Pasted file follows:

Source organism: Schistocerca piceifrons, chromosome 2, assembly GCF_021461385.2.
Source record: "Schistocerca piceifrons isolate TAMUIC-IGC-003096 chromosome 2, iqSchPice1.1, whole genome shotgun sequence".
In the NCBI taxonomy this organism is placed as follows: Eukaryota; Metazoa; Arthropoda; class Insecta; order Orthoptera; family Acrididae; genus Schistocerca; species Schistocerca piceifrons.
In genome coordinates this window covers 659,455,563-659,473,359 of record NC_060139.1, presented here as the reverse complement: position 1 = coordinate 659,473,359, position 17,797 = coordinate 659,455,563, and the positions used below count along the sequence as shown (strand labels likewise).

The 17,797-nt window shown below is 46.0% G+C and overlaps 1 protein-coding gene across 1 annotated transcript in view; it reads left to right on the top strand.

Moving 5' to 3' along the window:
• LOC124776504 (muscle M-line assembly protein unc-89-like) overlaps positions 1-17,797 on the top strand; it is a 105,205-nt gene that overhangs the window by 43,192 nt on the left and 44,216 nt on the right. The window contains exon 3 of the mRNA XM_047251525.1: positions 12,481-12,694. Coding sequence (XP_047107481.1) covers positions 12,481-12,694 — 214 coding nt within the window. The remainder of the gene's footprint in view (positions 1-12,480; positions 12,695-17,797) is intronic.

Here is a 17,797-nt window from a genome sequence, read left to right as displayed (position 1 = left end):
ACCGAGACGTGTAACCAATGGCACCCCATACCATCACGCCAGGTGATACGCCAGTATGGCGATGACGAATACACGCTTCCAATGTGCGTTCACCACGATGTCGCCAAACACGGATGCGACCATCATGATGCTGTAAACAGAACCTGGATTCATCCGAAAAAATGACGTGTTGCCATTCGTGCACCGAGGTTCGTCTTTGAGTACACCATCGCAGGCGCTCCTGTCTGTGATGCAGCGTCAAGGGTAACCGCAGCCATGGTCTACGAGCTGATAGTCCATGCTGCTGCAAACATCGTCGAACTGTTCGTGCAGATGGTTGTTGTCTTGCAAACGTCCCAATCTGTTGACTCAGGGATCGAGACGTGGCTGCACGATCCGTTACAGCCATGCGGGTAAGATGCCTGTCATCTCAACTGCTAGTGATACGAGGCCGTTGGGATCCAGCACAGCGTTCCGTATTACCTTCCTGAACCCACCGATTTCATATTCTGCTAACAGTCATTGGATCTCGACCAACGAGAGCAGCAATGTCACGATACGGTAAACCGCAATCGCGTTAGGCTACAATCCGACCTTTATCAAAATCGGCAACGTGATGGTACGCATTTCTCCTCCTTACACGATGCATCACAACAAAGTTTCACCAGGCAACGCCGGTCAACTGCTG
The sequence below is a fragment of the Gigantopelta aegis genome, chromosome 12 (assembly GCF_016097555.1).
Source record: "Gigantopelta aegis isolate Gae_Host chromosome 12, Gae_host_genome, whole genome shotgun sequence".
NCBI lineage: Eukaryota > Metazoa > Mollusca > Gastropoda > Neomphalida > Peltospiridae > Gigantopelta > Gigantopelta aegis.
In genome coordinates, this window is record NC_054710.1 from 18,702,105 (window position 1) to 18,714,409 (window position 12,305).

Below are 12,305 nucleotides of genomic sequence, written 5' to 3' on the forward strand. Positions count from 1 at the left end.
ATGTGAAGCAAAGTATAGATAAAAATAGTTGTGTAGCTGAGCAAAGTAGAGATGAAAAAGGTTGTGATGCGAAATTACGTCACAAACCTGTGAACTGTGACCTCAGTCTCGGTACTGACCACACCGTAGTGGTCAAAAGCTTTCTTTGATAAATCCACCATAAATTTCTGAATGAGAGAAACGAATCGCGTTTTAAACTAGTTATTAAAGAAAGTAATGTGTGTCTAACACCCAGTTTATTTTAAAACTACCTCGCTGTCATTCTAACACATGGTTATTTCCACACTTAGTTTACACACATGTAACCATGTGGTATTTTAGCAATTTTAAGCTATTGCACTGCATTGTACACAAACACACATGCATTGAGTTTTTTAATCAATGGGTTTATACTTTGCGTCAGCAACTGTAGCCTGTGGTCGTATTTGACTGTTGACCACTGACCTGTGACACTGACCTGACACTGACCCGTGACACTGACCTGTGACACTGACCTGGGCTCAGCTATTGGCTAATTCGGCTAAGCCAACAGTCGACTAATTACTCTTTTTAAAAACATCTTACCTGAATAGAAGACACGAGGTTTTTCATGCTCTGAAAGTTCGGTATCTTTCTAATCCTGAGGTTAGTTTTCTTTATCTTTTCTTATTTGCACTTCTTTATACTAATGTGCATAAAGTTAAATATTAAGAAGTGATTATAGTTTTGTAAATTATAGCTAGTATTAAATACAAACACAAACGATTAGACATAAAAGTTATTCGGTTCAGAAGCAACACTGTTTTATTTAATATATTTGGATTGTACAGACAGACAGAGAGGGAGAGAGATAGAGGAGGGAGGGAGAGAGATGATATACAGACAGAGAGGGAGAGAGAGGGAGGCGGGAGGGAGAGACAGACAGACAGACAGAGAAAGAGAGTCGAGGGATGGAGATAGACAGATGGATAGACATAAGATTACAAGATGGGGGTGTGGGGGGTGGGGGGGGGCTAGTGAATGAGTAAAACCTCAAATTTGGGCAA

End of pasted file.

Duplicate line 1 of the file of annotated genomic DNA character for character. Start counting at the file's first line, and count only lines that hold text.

Source organism: Schistocerca piceifrons, chromosome 2, assembly GCF_021461385.2.